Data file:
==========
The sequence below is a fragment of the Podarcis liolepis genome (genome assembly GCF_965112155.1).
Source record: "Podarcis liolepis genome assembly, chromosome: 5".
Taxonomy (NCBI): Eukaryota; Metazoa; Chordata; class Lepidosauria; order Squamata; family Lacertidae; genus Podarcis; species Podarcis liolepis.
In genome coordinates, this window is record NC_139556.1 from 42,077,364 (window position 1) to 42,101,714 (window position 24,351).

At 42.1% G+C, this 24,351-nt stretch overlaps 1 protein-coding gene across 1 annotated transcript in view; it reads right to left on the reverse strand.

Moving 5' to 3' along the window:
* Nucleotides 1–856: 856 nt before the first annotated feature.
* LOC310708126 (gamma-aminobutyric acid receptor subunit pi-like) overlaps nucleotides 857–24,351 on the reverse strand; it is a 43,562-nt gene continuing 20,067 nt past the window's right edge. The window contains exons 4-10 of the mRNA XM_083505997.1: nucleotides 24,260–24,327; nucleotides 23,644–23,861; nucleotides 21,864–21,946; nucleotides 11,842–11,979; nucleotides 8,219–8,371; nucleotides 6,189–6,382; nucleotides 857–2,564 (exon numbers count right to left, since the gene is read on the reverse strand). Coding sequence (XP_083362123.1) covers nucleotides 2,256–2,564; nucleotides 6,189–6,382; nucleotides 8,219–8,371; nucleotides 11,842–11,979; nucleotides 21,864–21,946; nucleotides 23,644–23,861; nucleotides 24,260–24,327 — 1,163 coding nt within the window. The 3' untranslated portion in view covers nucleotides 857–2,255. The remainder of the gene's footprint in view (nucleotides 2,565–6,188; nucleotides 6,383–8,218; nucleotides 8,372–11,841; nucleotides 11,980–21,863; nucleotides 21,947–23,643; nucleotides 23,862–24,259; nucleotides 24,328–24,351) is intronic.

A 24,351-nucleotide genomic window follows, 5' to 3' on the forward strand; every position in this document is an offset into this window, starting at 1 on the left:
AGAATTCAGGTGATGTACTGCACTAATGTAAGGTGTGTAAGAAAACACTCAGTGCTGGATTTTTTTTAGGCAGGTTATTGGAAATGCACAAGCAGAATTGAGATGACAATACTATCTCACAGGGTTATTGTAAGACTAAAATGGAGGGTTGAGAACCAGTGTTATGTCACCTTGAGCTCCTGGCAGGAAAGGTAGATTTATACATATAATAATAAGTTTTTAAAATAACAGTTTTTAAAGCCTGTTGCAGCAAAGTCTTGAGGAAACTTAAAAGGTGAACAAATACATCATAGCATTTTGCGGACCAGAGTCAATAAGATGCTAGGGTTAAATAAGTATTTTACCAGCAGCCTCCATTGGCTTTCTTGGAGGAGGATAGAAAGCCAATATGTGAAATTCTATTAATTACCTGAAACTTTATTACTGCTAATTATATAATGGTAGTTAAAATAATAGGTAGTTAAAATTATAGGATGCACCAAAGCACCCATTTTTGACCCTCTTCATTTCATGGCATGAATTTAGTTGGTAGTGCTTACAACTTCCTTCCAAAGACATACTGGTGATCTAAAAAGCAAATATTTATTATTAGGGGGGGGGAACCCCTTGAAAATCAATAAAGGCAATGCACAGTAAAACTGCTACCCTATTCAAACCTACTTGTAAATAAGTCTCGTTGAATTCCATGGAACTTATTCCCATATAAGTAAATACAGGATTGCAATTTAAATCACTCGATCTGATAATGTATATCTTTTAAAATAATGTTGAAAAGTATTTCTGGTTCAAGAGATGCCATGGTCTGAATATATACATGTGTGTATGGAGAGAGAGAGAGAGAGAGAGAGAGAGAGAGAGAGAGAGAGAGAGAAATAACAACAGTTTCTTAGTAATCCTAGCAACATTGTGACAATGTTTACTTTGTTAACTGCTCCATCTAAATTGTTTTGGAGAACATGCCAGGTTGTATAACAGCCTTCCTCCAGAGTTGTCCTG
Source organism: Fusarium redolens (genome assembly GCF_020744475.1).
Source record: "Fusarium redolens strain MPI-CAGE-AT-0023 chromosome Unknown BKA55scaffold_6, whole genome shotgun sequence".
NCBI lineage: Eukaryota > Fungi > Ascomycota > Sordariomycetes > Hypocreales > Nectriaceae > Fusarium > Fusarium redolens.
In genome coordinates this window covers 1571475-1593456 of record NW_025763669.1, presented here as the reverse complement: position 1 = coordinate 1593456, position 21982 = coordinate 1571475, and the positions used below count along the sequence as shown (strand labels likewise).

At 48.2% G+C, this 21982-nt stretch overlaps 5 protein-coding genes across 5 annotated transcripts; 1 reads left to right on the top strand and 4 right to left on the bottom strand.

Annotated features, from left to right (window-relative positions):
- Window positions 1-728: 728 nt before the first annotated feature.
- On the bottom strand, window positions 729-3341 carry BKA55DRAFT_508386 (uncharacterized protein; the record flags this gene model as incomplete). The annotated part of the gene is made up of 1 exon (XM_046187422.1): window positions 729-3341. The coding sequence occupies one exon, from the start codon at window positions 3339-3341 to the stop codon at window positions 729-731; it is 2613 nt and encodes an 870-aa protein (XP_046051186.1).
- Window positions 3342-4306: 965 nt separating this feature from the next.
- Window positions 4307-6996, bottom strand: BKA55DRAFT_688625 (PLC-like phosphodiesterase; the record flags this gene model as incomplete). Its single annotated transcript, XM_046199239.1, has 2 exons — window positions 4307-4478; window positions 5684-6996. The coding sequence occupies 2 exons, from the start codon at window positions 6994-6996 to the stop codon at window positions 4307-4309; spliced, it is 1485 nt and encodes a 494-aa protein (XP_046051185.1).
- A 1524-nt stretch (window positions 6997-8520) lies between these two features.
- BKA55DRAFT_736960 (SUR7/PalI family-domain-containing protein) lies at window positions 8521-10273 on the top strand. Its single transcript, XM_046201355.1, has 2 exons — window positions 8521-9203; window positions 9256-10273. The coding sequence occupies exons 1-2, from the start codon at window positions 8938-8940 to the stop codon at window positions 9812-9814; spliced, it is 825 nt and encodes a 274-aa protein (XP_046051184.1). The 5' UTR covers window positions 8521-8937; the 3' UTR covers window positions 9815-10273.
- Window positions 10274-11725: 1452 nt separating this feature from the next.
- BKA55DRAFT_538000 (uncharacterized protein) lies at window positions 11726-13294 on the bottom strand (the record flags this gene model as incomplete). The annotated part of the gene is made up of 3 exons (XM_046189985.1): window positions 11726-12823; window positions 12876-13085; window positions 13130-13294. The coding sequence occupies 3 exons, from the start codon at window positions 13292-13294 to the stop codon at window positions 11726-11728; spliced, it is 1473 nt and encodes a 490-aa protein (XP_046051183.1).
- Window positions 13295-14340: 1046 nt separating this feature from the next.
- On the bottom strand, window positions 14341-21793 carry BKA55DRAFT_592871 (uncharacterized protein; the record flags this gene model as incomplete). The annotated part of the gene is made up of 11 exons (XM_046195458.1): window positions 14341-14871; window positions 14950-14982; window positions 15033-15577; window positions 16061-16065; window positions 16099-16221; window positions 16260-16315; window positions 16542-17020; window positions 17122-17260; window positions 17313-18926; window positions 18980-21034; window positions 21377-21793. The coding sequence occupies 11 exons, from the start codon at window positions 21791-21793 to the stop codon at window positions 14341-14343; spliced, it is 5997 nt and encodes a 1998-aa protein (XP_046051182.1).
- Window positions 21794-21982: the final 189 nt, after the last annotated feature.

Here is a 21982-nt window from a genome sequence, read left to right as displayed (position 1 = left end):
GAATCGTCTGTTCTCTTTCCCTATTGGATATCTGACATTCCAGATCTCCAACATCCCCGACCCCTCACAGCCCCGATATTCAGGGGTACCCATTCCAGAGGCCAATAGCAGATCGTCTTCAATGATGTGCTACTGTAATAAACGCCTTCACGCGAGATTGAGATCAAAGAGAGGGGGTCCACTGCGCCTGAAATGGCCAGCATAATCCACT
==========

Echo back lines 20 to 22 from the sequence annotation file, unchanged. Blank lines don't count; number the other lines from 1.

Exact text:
- Window positions 4307-6996, bottom strand: BKA55DRAFT_688625 (PLC-like phosphodiesterase; the record flags this gene model as incomplete). Its single annotated transcript, XM_046199239.1, has 2 exons — window positions 4307-4478; window positions 5684-6996. The coding sequence occupies 2 exons, from the start codon at window positions 6994-6996 to the stop codon at window positions 4307-4309; spliced, it is 1485 nt and encodes a 494-aa protein (XP_046051185.1).
- A 1524-nt stretch (window positions 6997-8520) lies between these two features.
- BKA55DRAFT_736960 (SUR7/PalI family-domain-containing protein) lies at window positions 8521-10273 on the top strand. Its single transcript, XM_046201355.1, has 2 exons — window positions 8521-9203; window positions 9256-10273. The coding sequence occupies exons 1-2, from the start codon at window positions 8938-8940 to the stop codon at window positions 9812-9814; spliced, it is 825 nt and encodes a 274-aa protein (XP_046051184.1). The 5' UTR covers window positions 8521-8937; the 3' UTR covers window positions 9815-10273.